erinAlthough they must pass an exam to show they know English at an upper intermediate level, attendance on my 50 hour language courses for  these Italian university students is not compulsory.

In practice, this means that for the first few lessons around 70 come to the classes but then the numbers tend to dwindle. I count myself fortunate if, by the end of the course, the class size is still in double figures.

When I started out, some ten years ago, I took this drop out rate to be a sad reflection of my limited teaching ability. Now, I realise that even if I did a song and dance act every lesson,  the decline has to be accepted as inevitable. Students have heavy programs to follow and, rightly or wrongly (I would argue the latter), English is generally regarded as a luxury rather than as an essential subject.

ferris-bueller

This student reaction (from Ferris Bueller’s Day Off) is what I wanted to avoid.

In consequence. those that remain tend to be those whose linguistic knowledge is weak and are desperate for any tips on how to pass the exam,  or else they are among the select few who are already at a decent level and want to learn more.

The mid-way point of any course is potentially the  dead zone. It raises the dispiriting prospect of grinding on with grammar drills or ‘realistic’ listening comprehensions that hardly anyone understands.

This year I decided to take the bull by the horns and try something different. The primary motive for this was to preserve my own sanity and I also hoped that the knock on effect might be to generate a modicum of interest among my loyal students.

I pitched the idea that each of the remaining lessons should be built around movie clips and this met with a positive response. I have, of course, used such material in the past but I have never previously undertaken to select a different title for consecutive classes. In this instance, it means I will have to choose a dozen different films. (Was I making a rod for my own back, I wondered!).

My first selection was Erin Brockovich because I figured that while it had a recognisable actress (Julia Roberts) in the lead role, unlike Pretty Woman, this was not likely to be a movie most students had seen. I also wanted to start with a reasonably serious film because there still had to be a didactic purpose at the heart of the material – avoiding Mr Bean or a Disney classic seemed the best way to go. I applaud the broad principle that learning should be fun but that doesn’t mean dumbing down the content.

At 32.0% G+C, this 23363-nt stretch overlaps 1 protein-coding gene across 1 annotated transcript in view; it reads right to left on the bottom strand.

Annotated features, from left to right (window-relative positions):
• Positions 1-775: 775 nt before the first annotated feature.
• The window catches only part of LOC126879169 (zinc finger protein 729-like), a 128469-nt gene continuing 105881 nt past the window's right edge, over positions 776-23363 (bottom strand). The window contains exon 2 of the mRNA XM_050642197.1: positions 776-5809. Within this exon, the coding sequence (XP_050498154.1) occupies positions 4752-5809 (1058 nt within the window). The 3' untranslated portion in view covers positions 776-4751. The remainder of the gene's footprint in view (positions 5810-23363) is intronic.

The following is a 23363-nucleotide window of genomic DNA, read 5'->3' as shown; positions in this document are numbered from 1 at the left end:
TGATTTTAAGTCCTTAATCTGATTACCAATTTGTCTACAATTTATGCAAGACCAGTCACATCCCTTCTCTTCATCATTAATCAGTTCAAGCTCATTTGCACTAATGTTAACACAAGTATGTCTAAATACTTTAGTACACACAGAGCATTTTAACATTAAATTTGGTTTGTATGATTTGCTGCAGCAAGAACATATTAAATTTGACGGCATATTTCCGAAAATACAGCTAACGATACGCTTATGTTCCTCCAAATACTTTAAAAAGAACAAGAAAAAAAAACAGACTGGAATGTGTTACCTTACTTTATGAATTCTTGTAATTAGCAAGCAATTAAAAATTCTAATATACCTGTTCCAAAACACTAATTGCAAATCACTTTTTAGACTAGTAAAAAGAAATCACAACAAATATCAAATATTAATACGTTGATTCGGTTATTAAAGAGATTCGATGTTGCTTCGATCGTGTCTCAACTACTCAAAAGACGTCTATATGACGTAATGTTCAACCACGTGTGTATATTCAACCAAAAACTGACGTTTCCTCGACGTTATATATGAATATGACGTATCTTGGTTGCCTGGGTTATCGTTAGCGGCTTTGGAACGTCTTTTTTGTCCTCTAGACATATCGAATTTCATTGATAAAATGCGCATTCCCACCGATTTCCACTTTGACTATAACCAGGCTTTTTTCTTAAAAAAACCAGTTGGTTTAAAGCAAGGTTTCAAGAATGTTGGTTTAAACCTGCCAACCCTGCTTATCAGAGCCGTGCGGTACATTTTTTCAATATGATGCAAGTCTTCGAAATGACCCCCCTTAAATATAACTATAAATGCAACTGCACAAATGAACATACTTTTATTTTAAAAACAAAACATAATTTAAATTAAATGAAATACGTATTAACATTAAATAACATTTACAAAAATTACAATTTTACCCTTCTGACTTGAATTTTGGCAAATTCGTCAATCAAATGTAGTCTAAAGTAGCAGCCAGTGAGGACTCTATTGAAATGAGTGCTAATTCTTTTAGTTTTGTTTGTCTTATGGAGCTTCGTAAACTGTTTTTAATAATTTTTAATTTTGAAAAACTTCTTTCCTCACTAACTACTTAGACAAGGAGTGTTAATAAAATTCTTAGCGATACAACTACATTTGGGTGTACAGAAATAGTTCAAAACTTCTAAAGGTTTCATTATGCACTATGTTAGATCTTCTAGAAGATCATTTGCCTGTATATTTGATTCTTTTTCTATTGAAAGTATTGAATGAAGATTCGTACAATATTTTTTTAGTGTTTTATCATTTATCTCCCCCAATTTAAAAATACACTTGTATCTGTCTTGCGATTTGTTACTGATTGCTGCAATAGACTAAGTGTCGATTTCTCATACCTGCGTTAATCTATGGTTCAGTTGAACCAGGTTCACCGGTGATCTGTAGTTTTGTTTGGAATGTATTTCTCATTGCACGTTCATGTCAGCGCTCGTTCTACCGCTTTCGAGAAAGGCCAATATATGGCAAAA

The Queen’s English is often overrated.

Erin Brockovich offers a number of worthy themes to grapple with; these include:corporate greed, environmental damage, preparing a legal case, the individual vs the system, gender in the workplace, the plight of single motherhood etc.

Of course, I didn’t imagine that I was going to generate an animated debate in faltering English on any of these pressing issues but it felt right to set the bar reasonably high from the outset.

Preparing the three-hour lesson proved quite labour intensive because, after selecting four scenes, I wanted to find, and verify the accuracy of,  the script. After that,  I wrote my own before and after watching activities for each scene. It took a while but I consoled myself with the thought that this was all material I could recycle for other courses if it proved successful.

The proof of any pudding is in the eating and I was reasonably satisfied with the outcome. My captive learners  seemed engaged and a little more responsive than usual. Getting them to talk is still a seemingly insurmountable challenge but I will settle for holding their interest for 180 minutes.

This is what I learned from the class:

  • choose a movie with English subtitles.
  • select a scene with a rich range of familiar + colloquial language.
  • begin the lesson with a plot synopsis – this could double as a reading or listening comprehension.
  • keep movie clips reasonably short – no more than ten minutes.
  • anticipate difficult language and explain this before watching.
  • make sure there’s an intelligent follow-up task to check understanding.
  • play each clip at least two times.
  • use the content to introduce wider themes/topics

Unlike the contrived dialogues in text books, watching scenes from movies offers ‘realistic’ language in a context where entertainment is the primary motive. For instance, it allowed me the novelty of teaching useful phrases like “What the fuck!” and “lame-ass offer”!

Most important of all , my sanity is intact  I am even looking forward to the next lessons. Mission accomplished.

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